Hunt, Stephanie. "A sense of justice [Arlinda Locklear]." College of Charleston Magazine Summer 2006: 31-33.
Detailed, interestingly written overview of the background and career of attorney Arlinda Locklear, Lumbee, who has worked pro bono since 1987 on the tribe's efforts to obtain true federal acknowledgment.
Locklear was born at Fort Bragg but grew up in Charleston, South Carolina. Nevertheless, she spent many holidays and summer vacations with family in Robeson County, seeing first-hand the effects of segregation, discrimination, and inadequate funding for Indian-only schools. Locklear graduated from College of Charleston in 1973 with a political science degree, then obtained a J.D. from Duke University School of Law in 1976. The article provides reminiscences by Locklear of professors who influenced her as well as reminiscences of her by some of her professors. In 1990, she was given an honorary doctorate by the State University of New York.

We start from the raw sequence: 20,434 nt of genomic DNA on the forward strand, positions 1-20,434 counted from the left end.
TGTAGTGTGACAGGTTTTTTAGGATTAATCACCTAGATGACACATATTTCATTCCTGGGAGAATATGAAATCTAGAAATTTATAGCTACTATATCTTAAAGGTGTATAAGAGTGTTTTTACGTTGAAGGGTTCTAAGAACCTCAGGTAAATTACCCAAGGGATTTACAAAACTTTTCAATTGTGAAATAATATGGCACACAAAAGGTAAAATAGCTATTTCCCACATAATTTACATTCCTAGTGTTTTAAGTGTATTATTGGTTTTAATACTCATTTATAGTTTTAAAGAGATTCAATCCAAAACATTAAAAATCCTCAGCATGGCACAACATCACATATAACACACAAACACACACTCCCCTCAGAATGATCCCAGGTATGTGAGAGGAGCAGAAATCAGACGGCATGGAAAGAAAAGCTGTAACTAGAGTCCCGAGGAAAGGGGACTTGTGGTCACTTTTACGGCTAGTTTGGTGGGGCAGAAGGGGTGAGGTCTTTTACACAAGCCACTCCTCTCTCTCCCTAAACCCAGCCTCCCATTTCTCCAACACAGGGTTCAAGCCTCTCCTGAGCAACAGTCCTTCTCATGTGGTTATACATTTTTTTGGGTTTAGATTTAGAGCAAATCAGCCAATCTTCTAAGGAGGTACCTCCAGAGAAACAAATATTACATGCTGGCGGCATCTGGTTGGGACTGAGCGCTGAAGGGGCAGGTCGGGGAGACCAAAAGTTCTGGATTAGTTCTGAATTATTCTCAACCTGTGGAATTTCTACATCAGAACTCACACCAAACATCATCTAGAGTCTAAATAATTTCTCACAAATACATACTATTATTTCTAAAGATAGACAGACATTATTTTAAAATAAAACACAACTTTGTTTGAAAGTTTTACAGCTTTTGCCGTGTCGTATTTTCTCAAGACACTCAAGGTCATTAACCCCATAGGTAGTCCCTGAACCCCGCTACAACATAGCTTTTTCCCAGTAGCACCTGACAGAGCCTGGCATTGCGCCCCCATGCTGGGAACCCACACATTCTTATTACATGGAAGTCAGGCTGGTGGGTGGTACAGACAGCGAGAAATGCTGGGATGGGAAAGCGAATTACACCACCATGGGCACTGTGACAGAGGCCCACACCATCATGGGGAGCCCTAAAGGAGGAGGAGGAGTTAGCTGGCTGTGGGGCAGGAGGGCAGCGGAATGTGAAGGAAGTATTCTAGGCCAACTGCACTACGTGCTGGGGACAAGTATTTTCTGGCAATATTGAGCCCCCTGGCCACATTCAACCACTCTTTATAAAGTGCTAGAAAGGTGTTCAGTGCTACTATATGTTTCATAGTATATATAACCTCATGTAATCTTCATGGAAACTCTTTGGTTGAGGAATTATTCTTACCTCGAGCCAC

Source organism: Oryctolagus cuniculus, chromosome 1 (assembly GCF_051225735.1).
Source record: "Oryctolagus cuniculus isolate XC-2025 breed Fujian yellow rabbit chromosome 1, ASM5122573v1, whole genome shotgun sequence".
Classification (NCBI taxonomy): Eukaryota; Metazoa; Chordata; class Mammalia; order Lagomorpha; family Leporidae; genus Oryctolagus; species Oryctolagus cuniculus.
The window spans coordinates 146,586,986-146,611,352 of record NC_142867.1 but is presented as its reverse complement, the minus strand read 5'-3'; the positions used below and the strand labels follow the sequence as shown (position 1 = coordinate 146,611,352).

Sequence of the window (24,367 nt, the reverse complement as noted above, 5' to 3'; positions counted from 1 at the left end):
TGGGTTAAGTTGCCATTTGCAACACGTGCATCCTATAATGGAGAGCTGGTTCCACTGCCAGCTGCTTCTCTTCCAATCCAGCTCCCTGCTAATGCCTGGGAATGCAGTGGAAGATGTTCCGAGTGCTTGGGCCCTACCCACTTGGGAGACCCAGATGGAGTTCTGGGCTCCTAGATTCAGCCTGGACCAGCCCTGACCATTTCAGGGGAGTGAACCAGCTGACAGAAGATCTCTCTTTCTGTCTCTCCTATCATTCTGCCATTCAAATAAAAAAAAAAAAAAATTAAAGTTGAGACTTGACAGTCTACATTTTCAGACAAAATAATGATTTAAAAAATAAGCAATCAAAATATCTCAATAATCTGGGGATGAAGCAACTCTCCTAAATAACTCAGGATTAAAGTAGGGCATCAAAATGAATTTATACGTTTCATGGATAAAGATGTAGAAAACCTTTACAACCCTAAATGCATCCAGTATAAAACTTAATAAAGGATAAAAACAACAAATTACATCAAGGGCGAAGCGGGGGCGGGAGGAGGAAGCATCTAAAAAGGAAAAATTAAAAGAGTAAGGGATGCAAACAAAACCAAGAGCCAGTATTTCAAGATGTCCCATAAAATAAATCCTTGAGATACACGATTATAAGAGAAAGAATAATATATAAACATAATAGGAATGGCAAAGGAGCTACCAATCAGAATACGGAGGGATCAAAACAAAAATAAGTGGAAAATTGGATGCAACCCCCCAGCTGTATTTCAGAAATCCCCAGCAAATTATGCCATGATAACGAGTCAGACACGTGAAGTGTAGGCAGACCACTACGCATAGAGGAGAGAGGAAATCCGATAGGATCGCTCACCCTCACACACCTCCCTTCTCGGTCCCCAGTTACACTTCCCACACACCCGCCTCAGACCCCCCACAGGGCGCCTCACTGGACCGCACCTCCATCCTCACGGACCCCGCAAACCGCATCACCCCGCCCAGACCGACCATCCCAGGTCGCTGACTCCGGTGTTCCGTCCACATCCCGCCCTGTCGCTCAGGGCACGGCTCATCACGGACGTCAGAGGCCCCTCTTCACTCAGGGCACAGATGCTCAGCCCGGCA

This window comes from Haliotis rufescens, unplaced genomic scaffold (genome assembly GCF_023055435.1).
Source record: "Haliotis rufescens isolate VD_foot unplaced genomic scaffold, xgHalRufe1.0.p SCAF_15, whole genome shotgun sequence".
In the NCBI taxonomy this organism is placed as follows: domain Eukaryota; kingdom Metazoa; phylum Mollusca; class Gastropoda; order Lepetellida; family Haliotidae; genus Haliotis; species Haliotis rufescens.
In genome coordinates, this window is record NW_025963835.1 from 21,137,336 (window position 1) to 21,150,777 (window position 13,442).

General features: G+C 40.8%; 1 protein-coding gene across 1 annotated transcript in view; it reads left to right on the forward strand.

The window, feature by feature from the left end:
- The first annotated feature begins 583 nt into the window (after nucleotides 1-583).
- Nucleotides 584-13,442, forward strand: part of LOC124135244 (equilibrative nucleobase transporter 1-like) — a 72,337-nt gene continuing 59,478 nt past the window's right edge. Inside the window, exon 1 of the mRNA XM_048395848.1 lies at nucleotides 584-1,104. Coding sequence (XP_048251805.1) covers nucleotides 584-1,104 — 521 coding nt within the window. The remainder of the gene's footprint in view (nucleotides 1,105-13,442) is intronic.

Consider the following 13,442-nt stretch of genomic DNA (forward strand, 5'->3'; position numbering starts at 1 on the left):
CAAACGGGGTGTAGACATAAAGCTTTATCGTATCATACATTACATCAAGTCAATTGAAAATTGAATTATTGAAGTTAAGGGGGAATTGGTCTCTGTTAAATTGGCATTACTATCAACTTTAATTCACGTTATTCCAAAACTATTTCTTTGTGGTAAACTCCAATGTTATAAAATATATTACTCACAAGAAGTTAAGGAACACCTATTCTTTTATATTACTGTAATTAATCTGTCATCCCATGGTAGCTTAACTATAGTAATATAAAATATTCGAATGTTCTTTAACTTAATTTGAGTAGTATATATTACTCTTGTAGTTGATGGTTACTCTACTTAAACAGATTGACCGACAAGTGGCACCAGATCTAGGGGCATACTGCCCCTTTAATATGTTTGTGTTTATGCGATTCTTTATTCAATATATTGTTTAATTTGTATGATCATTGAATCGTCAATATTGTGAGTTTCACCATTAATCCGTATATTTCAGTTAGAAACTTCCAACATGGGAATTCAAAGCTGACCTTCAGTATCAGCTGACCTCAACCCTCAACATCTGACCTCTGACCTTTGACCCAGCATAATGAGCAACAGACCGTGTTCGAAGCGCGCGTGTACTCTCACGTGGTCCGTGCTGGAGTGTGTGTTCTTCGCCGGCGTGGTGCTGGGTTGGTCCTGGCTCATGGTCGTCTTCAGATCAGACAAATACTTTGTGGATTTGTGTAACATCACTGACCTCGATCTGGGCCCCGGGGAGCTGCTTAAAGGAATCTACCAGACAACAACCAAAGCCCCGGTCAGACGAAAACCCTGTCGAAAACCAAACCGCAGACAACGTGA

Locklear began her professional career with eleven years of service to the Native American Rights Fund, including directing the Washington, D.C. office. She represented many different tribes in both state and federal courts. She became, in 1983, the first Native American woman to argue before the U.S. Supreme Court. When her husband (also an attorney specializing in Native American rights) died in 1988, her children were young; so she began working for Patton Boggs, LLC in Washington, D.C. Later, she went into private practice from her home office in Washington, D.C.
The article discusses other accomplishments as well. They include her winning a national moot court competition while in law school, defeating Boston College student John Kerry; service on the board of directors of the American Civil Liberties Union; an Outstanding Woman of Color award in 1987 from the National Institute for Women of Color; and (through 2007) membership on the board of trustees of UNC-Pembroke.